Friday, August 15, 2014

Some quotations on Kenneth Fearing

Ron Capshaw notes that poet and novelist Kenneth Fearing was one of the founders of the Partisan Review.

I discovered Fearing's poetry in my first year as an undergrad. I've since had a weakness for his 'American Rhapsody (5)', which begins near the bottom of p. 649 of this old anthology. I've inserted that page below. (The poem appears to have been incorrectly labeled 'American Rhapsody (4)' in this anthology, though that might have been the correct numbering when this collection was published.)

Capshaw says,
When Fearing, who died in 1961 and would have turned 102 this week, was asked the $64,000 question when he appeared before the House Un-American Activities Committee in 1950—“Are you now or have you ever been a member of the Communist Party?”—he answered, “Not yet.”
David Orr: 'Fearing’s poetry is what you’d get if you threw five newspapers, ten comic books, Das Kapital, the script for The Big Heat, and Palgrave’s Golden Treasury into a blender'.

Walter Kalaidjian (quoting something that Kenneth Burke wrote in 1935):
As [Kenneth] Burke pointed out ..., Fearing more than Cummings effected a powerful "fusion of ecclesiastic intonations (the lamentation) and contemporary cant (slang, business English, the imagery of pulp fiction, syndicated editorials, and advertising)."
Robert M. Ryley:
[Fearing's] "St. Agnes' Eve" is a little anthology of American styles, focusing attention not so much on crime and suffering and death as on their transformation into the language of film, newspaper, cartoon, poem, and ordinary speech. It is as if we are meant to see at work in the poem, and at a distance that protects us from its normally irresistible power, the mythmaking machinery of the whole culture.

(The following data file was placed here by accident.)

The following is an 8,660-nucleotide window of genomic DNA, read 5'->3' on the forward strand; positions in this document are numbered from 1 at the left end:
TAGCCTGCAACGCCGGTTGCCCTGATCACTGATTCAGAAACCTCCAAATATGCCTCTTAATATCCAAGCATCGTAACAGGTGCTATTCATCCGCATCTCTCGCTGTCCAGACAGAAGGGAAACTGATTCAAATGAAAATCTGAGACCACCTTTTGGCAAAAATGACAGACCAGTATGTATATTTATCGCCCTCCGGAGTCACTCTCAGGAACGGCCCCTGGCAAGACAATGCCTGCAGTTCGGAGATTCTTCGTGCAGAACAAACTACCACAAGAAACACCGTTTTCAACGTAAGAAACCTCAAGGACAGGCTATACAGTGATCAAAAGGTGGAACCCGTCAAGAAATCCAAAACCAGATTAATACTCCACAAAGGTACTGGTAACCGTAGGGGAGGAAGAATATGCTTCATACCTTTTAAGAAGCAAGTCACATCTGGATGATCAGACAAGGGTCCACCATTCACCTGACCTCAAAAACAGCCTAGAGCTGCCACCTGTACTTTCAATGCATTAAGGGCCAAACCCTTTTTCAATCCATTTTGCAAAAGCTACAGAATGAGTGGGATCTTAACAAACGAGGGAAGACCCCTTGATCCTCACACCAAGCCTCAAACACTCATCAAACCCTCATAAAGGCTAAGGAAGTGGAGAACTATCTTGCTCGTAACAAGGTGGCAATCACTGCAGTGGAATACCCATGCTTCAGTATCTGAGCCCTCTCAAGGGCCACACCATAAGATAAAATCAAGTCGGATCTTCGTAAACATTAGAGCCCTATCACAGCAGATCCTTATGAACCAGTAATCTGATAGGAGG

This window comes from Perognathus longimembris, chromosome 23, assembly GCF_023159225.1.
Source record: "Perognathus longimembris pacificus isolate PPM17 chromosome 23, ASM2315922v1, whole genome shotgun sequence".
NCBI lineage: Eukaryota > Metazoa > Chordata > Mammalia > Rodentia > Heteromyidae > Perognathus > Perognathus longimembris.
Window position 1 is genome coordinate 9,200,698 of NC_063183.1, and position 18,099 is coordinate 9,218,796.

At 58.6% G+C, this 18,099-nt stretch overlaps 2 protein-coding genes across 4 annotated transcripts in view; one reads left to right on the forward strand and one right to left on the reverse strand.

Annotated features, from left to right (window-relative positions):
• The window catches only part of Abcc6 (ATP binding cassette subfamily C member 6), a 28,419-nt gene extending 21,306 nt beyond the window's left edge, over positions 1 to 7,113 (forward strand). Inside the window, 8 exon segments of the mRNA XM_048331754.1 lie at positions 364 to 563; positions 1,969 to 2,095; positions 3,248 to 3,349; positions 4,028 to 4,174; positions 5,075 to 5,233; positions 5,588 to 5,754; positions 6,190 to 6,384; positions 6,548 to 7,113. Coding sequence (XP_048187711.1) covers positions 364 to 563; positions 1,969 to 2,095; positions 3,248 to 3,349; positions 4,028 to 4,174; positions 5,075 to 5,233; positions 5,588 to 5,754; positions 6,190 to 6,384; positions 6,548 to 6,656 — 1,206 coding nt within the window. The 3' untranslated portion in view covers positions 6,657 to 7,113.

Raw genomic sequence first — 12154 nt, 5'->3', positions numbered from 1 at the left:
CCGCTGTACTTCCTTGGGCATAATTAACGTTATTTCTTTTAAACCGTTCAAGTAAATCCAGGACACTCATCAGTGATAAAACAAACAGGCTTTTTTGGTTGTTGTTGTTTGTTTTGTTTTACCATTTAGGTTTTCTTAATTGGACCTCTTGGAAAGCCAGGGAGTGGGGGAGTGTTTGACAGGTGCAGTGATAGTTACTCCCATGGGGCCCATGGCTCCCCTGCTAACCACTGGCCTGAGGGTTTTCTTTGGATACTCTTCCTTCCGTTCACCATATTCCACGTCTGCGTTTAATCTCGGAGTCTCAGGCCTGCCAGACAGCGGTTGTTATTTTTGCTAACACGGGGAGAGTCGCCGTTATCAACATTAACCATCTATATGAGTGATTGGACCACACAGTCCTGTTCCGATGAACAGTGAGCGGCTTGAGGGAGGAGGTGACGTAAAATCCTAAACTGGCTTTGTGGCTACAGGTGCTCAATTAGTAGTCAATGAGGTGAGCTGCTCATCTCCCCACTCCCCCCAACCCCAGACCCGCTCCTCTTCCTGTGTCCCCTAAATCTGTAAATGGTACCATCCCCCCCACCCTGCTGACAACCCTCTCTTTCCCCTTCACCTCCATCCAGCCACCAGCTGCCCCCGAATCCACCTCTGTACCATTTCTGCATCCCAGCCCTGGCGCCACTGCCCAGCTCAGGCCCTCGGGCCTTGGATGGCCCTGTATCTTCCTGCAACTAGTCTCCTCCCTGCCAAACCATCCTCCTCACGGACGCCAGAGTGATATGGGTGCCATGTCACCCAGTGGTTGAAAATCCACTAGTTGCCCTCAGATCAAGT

Robert Polito:
Ordinary life rarely enters Fearing’s poems except through the slippery deflections of popular culture, and there is no snooty distance or criticism, as though for a poet and citizen of the 20th century the inescapable, omnipresent urban media assume roles that the natural world, say, performed for prior poetry.
Weldon Kees (1941):
[Fearing] has taken over and extended techniques of the anti-poetic common to both Whitman and Sandburg, supplementing them with more raucous tricks not unknown to the soap-boxer, the radio orator, and the side-show barker. Principal among these are the device of repetition, esteemed also by the writer of advertising copy, and the device of listing and cataloguing.
More from Kees' review of Fearing:
Contemporary civilization has been anything but reserved in providing its satirical writers with abundant horrors; and Fearing, who gathers up-to-the-minute horrors with all the eager thoroughness of a bibliophile cackling over pagination errors, has ... much cause to be grateful.

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